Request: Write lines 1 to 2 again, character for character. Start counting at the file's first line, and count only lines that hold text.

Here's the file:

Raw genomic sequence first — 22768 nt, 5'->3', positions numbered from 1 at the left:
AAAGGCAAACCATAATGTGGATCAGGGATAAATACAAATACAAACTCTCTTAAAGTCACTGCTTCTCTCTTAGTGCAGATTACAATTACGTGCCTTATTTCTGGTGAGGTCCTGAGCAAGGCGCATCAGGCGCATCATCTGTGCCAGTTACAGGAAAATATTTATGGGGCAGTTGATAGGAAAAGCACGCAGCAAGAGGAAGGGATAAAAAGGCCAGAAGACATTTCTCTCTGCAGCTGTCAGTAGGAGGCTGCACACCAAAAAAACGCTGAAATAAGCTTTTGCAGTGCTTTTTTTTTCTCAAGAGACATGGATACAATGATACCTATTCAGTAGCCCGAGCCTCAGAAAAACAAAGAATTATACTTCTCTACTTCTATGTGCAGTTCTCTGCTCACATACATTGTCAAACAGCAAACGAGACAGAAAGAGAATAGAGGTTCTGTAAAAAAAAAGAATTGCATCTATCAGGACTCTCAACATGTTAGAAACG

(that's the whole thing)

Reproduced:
Raw genomic sequence first — 22768 nt, 5'->3', positions numbered from 1 at the left:
AAAGGCAAACCATAATGTGGATCAGGGATAAATACAAATACAAACTCTCTTAAAGTCACTGCTTCTCTCTTAGTGCAGATTACAATTACGTGCCTTATTTCTGGTGAGGTCCTGAGCAAGGCGCATCAGGCGCATCATCTGTGCCAGTTACAGGAAAATATTTATGGGGCAGTTGATAGGAAAAGCACGCAGCAAGAGGAAGGGATAAAAAGGCCAGAAGACATTTCTCTCTGCAGCTGTCAGTAGGAGGCTGCACACCAAAAAAACGCTGAAATAAGCTTTTGCAGTGCTTTTTTTTTCTCAAGAGACATGGATACAATGATACCTATTCAGTAGCCCGAGCCTCAGAAAAACAAAGAATTATACTTCTCTACTTCTATGTGCAGTTCTCTGCTCACATACATTGTCAAACAGCAAACGAGACAGAAAGAGAATAGAGGTTCTGTAAAAAAAAAGAATTGCATCTATCAGGACTCTCAACATGTTAGAAACG